Jello is tricky because it's viscoelastic (it's rubbery) and nonhomogeneous (swimming through it, you break the Jello into lots of chunks of countless sizes and shapes). The latter bit makes it outside the realm of any fluid theory I know. You'd need to experiment to see how Jello breaks apart as you swim through it.

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Troberg
Angels Wii Have Heard on High


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The first test to make is to see if the stuff floats in water. If it does, it's an indication that swimming may be difficult as it does not have enough density. How viscosity works for it is another question. I've seen people swimming in ice slurry (yeah, those winter bathers are crazy) with no problems, but I have no idea about what jello will behave like.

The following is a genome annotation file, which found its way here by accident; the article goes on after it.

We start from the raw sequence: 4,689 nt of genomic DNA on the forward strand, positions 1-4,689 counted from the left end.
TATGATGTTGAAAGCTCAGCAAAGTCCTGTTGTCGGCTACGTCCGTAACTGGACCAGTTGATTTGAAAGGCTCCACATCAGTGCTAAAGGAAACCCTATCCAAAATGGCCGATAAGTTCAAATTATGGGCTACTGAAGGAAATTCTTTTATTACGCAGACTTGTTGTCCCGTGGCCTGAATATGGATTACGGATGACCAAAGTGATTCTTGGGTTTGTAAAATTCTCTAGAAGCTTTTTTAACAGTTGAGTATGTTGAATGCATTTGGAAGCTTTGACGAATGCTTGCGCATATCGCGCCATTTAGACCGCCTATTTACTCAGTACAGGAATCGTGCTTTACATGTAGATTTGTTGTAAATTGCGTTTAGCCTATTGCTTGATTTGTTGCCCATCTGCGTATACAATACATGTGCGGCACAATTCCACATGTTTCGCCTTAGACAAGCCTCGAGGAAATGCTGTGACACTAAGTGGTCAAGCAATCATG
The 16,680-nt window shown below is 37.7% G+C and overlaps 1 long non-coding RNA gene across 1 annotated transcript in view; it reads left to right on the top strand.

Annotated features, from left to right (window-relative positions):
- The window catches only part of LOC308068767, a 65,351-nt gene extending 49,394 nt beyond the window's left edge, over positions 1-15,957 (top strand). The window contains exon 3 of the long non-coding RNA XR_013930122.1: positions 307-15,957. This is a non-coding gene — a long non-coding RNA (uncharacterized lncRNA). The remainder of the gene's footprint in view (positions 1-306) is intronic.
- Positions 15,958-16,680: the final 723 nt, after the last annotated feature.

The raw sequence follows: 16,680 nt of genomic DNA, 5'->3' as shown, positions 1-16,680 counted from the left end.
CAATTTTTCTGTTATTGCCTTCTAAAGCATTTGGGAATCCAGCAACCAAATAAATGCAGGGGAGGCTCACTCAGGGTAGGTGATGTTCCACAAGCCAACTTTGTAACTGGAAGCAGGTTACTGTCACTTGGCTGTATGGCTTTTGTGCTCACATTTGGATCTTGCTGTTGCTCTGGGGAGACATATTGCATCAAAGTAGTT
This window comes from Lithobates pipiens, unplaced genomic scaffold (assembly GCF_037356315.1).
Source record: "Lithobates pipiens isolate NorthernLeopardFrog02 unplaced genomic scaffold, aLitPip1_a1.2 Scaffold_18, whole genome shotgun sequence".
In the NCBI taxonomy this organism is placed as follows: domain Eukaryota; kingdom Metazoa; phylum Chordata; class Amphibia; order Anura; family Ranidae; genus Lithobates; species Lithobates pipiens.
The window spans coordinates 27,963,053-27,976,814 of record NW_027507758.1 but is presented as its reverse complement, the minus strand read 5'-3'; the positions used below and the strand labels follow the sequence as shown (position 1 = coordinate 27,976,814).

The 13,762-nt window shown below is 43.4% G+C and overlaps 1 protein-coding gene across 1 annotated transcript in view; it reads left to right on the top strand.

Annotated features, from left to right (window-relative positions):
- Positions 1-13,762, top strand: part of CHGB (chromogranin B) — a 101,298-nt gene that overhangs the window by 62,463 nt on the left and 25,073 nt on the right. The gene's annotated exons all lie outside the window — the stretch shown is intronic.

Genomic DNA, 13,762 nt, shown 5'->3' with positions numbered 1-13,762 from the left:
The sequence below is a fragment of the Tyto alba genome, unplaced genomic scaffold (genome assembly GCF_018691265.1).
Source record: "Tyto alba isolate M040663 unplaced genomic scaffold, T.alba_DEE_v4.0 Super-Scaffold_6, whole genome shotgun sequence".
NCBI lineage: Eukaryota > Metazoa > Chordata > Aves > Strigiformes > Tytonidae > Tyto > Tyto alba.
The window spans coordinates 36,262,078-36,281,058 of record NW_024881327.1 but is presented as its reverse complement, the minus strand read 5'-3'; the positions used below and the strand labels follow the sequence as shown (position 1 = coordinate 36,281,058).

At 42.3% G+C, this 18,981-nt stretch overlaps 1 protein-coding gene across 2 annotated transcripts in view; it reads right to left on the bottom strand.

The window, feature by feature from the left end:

Btw, I saw a documentary about the Swedish petrol reserves, which are housed in giant underground reservoirs. They were using a rubber dingy to paddle across the petrol, and emphasized how important it was to wear a very good life jacket, as it is impossible to swim in petrol due to the low density. Oh, no smoking was allowed on the job...

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/Troberg

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Rehcsif
We Three Blings


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quote:
Originally posted by Ganzfeld:
Rehcsif, I think that's the same group in the second link posted by Lil'Molly. Excellent pictures, though!

Whoops missed that link. First time I've been spanked weeks before I posted... [fish]

-Tim